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Harmonist Structures

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Log Cabins

Lenz House & Garden

Community Houses

Rapp Granary

Other Harmonist Structures


After the Harmonists

Maximilian Expedition

Post-Harmonist Structures

Post-Communal Structures

Harmonist Society



New Harmony,

Old Economy,

Other Links

IUPUI Max Kade German American Center

Historic New Harmony's
Web site


University of Southern Indiana

New Harmony Scientists, Educators, Writers & Artists

Harmony Museum,
Harmony, PA, 1st Settlement of the Harmonie Society

Old Economy Village, 3rd Settlement of the Harmonie Society

New Harmony, Indiana

Rapp originally purchased 7,000 acres in Indiana; by 1817 the Harmonists owned 30,000 acres, including a strip of Illinois land along the river. In July 1814 John Baker and 100 members arrived in Indiana. The town was surveyed and laid out. The summer had been unusually hot that year and the Harmonists were not used to the climate. Building came to a halt as many fell sick with malaria that claimed some 120 lives over the next two years. Once George and Frederick Rapp arrived and the devastating sickness subsided, the old Harmonist industry accelerated. Swamps were drained, building went forward quickly, and living conditions improved. The Harmonists called their second town both "Harmonie" and "Neu Harmonie." Families lived in log cabins, later these were replaced with two-story homes of frame and brick, like those built in Pennsylvania. Over the course of their decade in Indiana the Harmonists also erected large brick structures including a tavern, granary, mills and four large community houses. A brick cruciform church was begun in 1822.

In 1816 a delegation of Shakers visited New Harmony to discuss the possibility of a union between the two groups, but it was blocked by theological differences. However, the two groups remained close for years. Gertrude and Rosina Rapp were sent to live a t a Shaker colony for a time and learn English.

There were ten transports of members and goods down the Wabash. The last one, May 1815, brought the number of Harmonists in Indiana to 730. In 1817/1818, 150 new members from Württemberg were admitted to the Society. This last influx caused unrest i n the community. For these newcomers were not as fully committed to the ideals of the community as the original congregation, and Rapp was forced to perform several marriages.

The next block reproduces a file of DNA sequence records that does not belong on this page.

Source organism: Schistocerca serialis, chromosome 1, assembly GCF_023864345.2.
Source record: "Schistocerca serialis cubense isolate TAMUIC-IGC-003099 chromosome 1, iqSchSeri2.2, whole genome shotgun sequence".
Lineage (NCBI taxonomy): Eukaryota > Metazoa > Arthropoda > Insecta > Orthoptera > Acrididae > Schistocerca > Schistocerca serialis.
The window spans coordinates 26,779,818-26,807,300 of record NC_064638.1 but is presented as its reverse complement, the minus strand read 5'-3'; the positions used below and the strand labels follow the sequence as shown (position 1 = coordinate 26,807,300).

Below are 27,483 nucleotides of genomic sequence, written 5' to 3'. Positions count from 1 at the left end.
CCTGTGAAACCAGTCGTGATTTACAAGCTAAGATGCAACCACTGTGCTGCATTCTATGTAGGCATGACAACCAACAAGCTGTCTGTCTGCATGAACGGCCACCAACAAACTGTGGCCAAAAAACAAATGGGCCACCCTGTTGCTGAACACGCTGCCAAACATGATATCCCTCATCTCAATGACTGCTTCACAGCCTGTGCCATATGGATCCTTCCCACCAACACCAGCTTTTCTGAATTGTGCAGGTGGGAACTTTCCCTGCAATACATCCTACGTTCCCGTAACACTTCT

In 1818 the Book of Debts, containing the record of members' contributions upon joining, was ceremoniously burned on the anniversary of the Society's founding. More explicit, individualized agreements were drawn up in 1821, which omitted the earlier secti on on the return of property to members. Rapp was gradually making it more difficult for anyone to withdraw. With guaranteeing financial security for all he tried to compensate for disallowing departing members to claim any of the Society's growing wealt h.

In 1824 Rapp decided to sell New Harmony. Though he tried to justify the move by telling his congregation it was time for the Sunwoman of Revelation to again flee into the wilderness, there were several practical reasons for the move. New Harmony was far from the eastern markets where Harmonist products were sold, malaria was still a threat, there were again problems with neighbors, and the group felt isolated from others of their ethnic background.

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Created: 21 September 1998, JAF
Supported by an Indiana Heritage Research Grant, A Joint Effort of the Indiana Humanities Council and the Indiana Historical Society
Updated: 17 November 2007, BAS
Indiana University Purdue University Indianapolis, University Library
URL: http://www.ulib.iupui.edu/kade/newharmony/newharmony-in.html
Comments: Ruth Reichmann, reichman@indiana.edu

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